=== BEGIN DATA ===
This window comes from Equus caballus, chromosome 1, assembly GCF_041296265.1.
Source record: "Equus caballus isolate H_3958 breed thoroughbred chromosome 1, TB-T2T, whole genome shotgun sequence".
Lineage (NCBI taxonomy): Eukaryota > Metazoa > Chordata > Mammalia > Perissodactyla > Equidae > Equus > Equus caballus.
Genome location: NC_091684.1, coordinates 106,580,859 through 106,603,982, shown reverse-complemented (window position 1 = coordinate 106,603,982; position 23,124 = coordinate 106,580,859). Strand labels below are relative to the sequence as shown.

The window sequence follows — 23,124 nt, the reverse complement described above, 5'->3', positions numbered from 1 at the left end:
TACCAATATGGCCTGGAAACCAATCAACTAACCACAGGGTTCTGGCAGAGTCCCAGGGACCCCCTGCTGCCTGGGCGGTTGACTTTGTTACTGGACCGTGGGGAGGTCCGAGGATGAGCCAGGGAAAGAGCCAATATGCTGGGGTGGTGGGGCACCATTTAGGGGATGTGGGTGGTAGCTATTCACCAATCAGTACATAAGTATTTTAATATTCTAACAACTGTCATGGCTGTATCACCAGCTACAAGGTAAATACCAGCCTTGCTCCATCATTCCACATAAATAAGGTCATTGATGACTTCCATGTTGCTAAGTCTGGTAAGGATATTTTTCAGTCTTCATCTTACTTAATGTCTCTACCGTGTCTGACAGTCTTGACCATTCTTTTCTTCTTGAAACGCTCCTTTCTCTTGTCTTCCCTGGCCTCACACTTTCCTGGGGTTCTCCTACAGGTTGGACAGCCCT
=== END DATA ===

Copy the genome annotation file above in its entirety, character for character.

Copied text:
This window comes from Equus caballus, chromosome 1, assembly GCF_041296265.1.
Source record: "Equus caballus isolate H_3958 breed thoroughbred chromosome 1, TB-T2T, whole genome shotgun sequence".
Lineage (NCBI taxonomy): Eukaryota > Metazoa > Chordata > Mammalia > Perissodactyla > Equidae > Equus > Equus caballus.
Genome location: NC_091684.1, coordinates 106,580,859 through 106,603,982, shown reverse-complemented (window position 1 = coordinate 106,603,982; position 23,124 = coordinate 106,580,859). Strand labels below are relative to the sequence as shown.

The window sequence follows — 23,124 nt, the reverse complement described above, 5'->3', positions numbered from 1 at the left end:
TACCAATATGGCCTGGAAACCAATCAACTAACCACAGGGTTCTGGCAGAGTCCCAGGGACCCCCTGCTGCCTGGGCGGTTGACTTTGTTACTGGACCGTGGGGAGGTCCGAGGATGAGCCAGGGAAAGAGCCAATATGCTGGGGTGGTGGGGCACCATTTAGGGGATGTGGGTGGTAGCTATTCACCAATCAGTACATAAGTATTTTAATATTCTAACAACTGTCATGGCTGTATCACCAGCTACAAGGTAAATACCAGCCTTGCTCCATCATTCCACATAAATAAGGTCATTGATGACTTCCATGTTGCTAAGTCTGGTAAGGATATTTTTCAGTCTTCATCTTACTTAATGTCTCTACCGTGTCTGACAGTCTTGACCATTCTTTTCTTCTTGAAACGCTCCTTTCTCTTGTCTTCCCTGGCCTCACACTTTCCTGGGGTTCTCCTACAGGTTGGACAGCCCT